June 14, 2017

Why I'm not an occultist

My rejection of and disdain for occultniks is not based so much on ideological or philosophical grounds as it is on personal boredom.
-Anton LaVey
(Satan Speaks!)
You may find this difficult to believe, but I don't consider myself an occultist. Before I tell you why, let me start with a definition of the term: Generally, I consider occultism to be hidden knowledge. Specifically, "occult" does not in my mind automatically imply either "valuable" or "powerful." Surely, it can be argued that engineers of nuclear warheads or spymasters of national intelligence organizations are occultists because the kind of knowledge they possess is deliberately hidden, deeply powerful, and can pose vast danger to the world if exposed to the unworthy. 

But I think more often that knowledge is "hidden" because it was discarded as rubbish or proven by the progression of time to be irrelevant. In the contemporary sense, the occult - which would include all manner of esotericism and spiritualism - is a fascinating reservoir of hidden, forgotten, and simply discarded information because it is either composed of early attempts to describe natural phenomena which are now properly understood through science, or are personal or cultural fantasies which attempt to either perform or explain both the unknowable and the impossible.

Because I am a Satanist, I am not bound to cultural paradigms which would obligate me religious or spiritual norms and mores. Nor am I bound to counter-productive pride which would lock me into my own personal deceits. Because I am a Satanist, I stand in the place where I am able to acknowledge the passage of history and objectively see that every variety of occult woo-woo that has ever been is frequently an echo of something that came before it, and sooner or later is invariably forced into the burning rubbish pile of Gehenna by the steady march of scientific advancement.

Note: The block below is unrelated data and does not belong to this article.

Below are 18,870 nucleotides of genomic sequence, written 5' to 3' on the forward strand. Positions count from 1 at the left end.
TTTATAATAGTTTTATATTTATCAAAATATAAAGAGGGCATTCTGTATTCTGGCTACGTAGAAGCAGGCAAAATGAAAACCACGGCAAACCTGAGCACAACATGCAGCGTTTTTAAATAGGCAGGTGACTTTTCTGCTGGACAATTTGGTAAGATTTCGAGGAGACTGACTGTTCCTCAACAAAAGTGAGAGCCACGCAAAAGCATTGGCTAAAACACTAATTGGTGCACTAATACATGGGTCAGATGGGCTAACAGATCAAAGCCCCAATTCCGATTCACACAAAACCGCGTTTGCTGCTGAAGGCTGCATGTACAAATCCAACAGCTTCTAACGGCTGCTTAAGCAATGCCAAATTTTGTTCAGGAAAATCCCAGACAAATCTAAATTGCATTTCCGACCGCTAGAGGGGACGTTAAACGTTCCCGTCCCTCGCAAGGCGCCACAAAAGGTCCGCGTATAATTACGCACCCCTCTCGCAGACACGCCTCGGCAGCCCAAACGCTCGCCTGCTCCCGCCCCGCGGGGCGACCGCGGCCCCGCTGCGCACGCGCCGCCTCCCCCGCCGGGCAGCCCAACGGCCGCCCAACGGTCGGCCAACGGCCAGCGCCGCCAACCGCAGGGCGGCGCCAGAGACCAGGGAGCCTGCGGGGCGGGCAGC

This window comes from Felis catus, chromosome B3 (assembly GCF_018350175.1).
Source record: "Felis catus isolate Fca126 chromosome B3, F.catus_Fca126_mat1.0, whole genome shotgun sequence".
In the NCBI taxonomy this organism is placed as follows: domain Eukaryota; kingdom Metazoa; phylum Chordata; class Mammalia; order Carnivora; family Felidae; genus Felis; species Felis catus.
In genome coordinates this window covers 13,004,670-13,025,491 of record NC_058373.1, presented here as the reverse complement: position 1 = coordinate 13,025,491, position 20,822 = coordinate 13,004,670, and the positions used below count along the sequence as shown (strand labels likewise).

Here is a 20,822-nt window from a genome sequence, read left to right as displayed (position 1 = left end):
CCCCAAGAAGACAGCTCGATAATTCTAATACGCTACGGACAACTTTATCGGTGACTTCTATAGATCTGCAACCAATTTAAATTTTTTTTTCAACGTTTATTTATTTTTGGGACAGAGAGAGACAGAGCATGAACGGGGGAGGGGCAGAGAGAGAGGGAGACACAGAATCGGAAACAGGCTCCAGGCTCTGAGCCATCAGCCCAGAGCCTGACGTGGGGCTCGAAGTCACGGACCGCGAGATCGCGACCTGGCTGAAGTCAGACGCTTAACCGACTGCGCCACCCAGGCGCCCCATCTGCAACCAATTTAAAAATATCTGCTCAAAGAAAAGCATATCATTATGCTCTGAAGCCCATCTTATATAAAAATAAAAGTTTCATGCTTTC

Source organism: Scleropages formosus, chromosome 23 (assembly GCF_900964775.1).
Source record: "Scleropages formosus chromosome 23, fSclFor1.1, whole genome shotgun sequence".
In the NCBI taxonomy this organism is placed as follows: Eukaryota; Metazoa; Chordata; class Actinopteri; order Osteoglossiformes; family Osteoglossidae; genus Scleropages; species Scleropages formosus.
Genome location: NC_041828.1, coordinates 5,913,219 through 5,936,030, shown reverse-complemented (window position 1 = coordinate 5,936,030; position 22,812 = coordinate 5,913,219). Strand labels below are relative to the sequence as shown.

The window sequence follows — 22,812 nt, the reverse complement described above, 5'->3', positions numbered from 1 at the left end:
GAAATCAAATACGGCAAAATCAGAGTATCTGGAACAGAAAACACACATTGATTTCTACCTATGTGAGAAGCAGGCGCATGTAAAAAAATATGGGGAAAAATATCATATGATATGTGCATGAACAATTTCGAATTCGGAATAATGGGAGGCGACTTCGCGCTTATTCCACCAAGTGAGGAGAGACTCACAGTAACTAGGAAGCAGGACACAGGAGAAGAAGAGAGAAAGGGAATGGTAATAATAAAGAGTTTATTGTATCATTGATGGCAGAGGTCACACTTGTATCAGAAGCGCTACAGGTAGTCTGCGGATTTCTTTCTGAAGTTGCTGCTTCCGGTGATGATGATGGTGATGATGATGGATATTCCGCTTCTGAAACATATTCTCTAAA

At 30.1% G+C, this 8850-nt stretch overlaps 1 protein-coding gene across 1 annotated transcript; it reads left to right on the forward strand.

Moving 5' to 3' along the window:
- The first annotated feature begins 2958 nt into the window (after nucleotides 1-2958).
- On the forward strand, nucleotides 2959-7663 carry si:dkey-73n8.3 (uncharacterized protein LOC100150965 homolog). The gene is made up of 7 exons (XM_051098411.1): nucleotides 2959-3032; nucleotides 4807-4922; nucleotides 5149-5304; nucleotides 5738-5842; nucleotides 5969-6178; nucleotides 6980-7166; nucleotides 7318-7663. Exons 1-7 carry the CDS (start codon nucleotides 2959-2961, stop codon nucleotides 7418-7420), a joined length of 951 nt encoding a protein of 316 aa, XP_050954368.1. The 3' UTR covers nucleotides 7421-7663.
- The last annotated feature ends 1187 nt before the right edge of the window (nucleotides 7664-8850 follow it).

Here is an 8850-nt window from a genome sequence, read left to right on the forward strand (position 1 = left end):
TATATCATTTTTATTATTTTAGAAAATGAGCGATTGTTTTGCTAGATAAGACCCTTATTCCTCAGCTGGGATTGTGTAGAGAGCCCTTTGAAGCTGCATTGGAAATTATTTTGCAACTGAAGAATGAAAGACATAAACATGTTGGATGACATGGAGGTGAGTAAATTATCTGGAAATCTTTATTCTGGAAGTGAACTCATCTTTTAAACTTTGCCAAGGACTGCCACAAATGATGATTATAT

Stephen Roberts, a person who in his words had the good fortune to say something rather profound in the right place at the right time in the development of the Internet, made the following argument to theists who wanted him to accept Jesus: "I contend we are both atheists, I just believe in one fewer god than you do. When you understand why you dismiss all the other possible gods, you will understand why I dismiss yours." Likewise, I believe that neither you who read this nor I are occultists; I just follow one less occult paradigm than you do. When you understand why you dismiss all other occultisms, you will understand why I dismiss yours.

I am not an occultist because I truthfully have little interest in forgotten, discarded, or hidden knowledge in the sense of contemporary occultism. Instead, my interest lays in dramatic, stimulating, and just plain useful knowledge. Fortune-telling is steeped in occultism, and while I enjoy its dramatic and alluring qualities, I don't believe in so much of the spiritual underpinnings. Past and future lives; spirit guides; ascended masters; summoning demons; angel communication; secret numerology; natal charts; channeled languages; and more - it may contain some attraction to me for the way I can use it as a tool to substantively enhance my life or the lives of those I care about, but I have yet to be convinced of the metaphysical realities or spiritual philosophies which attempt to address things which I think are either unknowable or impossible.

Because I have no use for the elaborate spiritual or metaphysical fantasies which inform so much of occultism, I find little difference between people who summon demons and people who summon Pokemon; people who quote from the Bible and people who quote from Star Wars; or people who collect haunted relics and people who collect sports memorabilia. For all these reasons, so much of the occult is simply boring to me.

But I won't stop calling myself an occultist - it's a useful word, after all.

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